Though the massacre in Newtown, Conn., last week has drawn
sympathy from all over the world, it has a particular resonance in
The shooting at Sandy Hook Elementary School that left 26 victims
dead, including 20 children, comes just a week after the 23rd
anniversary of Canada's own "Montreal Massacre," which reshaped the
country's gun laws. Moreover, it occurred even as Canadians recently
renewed calls for stricter controls on firearms access here amid
ongoing efforts by the Conservative government to ease firearms
Prime Minister Stephen Harper offered his condolences to the
Newtown victims' families while calling the shootings senseless. But
critics here accuse Mr. Harper's government of practically standing
alone among Western nations in rolling back gun-control protections
in recent years most noticeably by scrapping the "long-gun"
registry, which logged all of the country's rifles and shotguns, in
It has been a useful issue for the Conservative government over
the last few years; the registry for a long time was a symbol of
government waste, says Blair Brown, an associate professor of
history at Saint Marys University in Halifax and the author of
Arming and Disarming: A History of Gun Control in Canada.
There are an estimated 8 million legally owned guns in Canada,
representing about 18 percent of Canadian households. Canada's gun
laws are more strict than those of the US. Canadian federal law
requires that all restricted and prohibited weapons including all
handguns be registered with the government. Canada also requires
licenses to buy, own, and use firearms.
Canada's strict gun regime, including the now repealed long-gun
registry, was introduced by the Liberal government in the mid-
1990s, in large part prompted by the Montreal Massacre, in which, on
Dec. 6, 1989, Marc Lepine shot and killed 14 women at the Montreal's
cole Polytechnique before killing himself.
Montreal was also the setting for another school shooting in
2006, at Dawson College, where one student was killed and 19 were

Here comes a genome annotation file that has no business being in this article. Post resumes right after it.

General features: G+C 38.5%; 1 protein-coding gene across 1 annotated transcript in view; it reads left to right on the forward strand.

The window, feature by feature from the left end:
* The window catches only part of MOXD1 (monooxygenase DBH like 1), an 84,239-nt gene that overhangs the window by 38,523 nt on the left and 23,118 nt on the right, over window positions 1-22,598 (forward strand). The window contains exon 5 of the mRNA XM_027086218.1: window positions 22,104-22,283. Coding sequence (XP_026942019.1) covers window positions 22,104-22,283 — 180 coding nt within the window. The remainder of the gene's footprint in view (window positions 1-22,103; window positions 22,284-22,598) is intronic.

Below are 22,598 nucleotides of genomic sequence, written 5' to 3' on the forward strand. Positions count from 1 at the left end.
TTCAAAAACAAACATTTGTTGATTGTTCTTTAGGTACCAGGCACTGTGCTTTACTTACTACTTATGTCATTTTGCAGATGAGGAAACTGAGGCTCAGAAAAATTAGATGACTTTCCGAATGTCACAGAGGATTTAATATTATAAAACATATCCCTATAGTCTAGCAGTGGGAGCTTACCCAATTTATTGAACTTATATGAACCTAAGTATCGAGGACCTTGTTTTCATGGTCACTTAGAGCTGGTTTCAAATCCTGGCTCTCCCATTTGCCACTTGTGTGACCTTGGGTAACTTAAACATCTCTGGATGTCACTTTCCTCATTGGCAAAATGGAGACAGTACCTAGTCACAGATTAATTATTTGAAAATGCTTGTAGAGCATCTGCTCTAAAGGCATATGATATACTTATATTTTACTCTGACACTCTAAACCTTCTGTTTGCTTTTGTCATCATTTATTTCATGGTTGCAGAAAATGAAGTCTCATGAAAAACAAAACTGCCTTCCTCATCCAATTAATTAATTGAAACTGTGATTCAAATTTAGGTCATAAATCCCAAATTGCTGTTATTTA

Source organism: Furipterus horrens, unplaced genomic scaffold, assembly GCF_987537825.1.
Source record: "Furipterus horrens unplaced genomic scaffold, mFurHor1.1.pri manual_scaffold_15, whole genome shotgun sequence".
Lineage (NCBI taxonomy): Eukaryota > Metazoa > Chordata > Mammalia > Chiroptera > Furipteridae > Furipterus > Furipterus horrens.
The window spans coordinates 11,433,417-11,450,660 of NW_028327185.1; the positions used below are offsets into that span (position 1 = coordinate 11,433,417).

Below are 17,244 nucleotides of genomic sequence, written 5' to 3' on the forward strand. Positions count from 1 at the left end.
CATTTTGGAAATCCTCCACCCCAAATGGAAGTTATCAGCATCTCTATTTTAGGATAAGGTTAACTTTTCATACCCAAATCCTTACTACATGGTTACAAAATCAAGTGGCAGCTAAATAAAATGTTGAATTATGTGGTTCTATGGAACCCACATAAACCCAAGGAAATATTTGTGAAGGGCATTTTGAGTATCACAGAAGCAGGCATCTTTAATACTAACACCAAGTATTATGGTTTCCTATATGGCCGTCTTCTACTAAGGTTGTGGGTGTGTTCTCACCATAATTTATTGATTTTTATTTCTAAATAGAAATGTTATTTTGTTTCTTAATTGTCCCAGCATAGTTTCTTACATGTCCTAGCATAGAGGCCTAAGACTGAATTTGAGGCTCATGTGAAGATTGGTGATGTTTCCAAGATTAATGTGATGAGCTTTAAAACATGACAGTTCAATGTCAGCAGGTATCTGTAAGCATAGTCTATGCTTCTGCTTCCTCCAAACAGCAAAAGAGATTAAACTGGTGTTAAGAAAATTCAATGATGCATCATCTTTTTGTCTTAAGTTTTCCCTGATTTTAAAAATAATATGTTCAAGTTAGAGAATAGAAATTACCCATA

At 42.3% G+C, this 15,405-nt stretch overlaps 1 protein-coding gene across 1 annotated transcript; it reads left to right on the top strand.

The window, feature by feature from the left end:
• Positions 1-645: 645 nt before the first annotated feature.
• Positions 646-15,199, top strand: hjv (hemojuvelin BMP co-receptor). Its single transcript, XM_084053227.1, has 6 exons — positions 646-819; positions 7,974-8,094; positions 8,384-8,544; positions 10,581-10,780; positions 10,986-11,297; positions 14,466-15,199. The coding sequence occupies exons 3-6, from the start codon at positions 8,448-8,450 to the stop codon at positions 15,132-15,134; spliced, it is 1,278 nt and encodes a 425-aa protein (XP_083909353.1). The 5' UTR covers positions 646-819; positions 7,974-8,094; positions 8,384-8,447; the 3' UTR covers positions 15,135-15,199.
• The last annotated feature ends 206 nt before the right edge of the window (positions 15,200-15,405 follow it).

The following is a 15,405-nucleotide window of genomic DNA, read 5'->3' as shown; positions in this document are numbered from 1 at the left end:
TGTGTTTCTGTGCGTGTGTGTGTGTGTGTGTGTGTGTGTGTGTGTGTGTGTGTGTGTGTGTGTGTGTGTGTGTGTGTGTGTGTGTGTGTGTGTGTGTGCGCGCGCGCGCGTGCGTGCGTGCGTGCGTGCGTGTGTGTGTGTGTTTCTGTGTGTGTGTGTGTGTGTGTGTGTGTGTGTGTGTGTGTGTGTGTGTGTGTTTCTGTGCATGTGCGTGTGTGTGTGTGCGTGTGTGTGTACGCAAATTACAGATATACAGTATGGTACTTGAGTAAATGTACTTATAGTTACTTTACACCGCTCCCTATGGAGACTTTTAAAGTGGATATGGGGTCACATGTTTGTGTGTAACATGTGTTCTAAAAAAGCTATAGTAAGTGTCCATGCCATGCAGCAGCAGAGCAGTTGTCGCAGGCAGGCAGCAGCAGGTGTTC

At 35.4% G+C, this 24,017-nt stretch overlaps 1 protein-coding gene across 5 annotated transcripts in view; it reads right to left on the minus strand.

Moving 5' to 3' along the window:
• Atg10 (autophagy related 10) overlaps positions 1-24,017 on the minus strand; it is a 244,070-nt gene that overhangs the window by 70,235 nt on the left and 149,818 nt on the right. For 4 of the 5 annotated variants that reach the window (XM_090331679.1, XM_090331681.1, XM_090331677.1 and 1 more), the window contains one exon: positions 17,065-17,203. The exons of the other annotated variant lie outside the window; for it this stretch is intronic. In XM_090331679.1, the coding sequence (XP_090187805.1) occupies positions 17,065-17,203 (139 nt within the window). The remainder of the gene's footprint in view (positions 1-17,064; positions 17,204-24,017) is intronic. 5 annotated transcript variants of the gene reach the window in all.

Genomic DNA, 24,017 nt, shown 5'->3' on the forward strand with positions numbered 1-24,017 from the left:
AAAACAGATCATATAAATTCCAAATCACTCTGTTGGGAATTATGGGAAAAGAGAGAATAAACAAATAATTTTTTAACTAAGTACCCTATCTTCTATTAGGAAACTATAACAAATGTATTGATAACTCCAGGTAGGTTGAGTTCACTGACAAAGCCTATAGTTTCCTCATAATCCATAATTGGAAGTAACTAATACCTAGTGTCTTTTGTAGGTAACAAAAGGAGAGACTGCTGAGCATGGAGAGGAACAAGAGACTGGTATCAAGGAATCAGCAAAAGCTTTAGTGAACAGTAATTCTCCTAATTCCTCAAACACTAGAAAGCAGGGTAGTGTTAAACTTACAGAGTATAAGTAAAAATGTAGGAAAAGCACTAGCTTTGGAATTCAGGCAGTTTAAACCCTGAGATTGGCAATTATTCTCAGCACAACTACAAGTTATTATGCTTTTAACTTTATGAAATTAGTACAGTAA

wounded before the killer turned his guns on himself. And Toronto
has increasingly been the setting in recent years of messy gun
battles and shootings in crowded public places, often with guns that
have either been smuggled in from the US or stolen from registered
Has gun-law relaxation gone too far...
Canadian gun-control advocates argue that still more restrictions
are needed. They point out that the type of hunting rifle used by
Lepine in Montreal is sold by Canadian Tire, an iconic Canadian
chain of hardware stores much as critics of Americas gun culture
note that the Bushmaster semi-automatic rifle, used in the Sandy
Hook shootings, is readily sold by chains like Wal-Mart.
And Heidi Rathjen, who witnessed the Montreal Massacre in 1989
and is now part of a group of survivors and family members of the
tragedy who advocate for stricter gun controls, says that rifles,
shotguns, and many assault-style weapons remain easily accessible in
To Ms. Rathjen, the Harper government has done more to erode gun
laws than simply scrap the long-gun registry: Theyve weakened
provisions around licensing. While it remains true that you need a
license to purchase a gun, a seller no longer has to check the
validity of your permit.
The fact that theres been terrible shootings and gun-related
deaths has never made a difference. …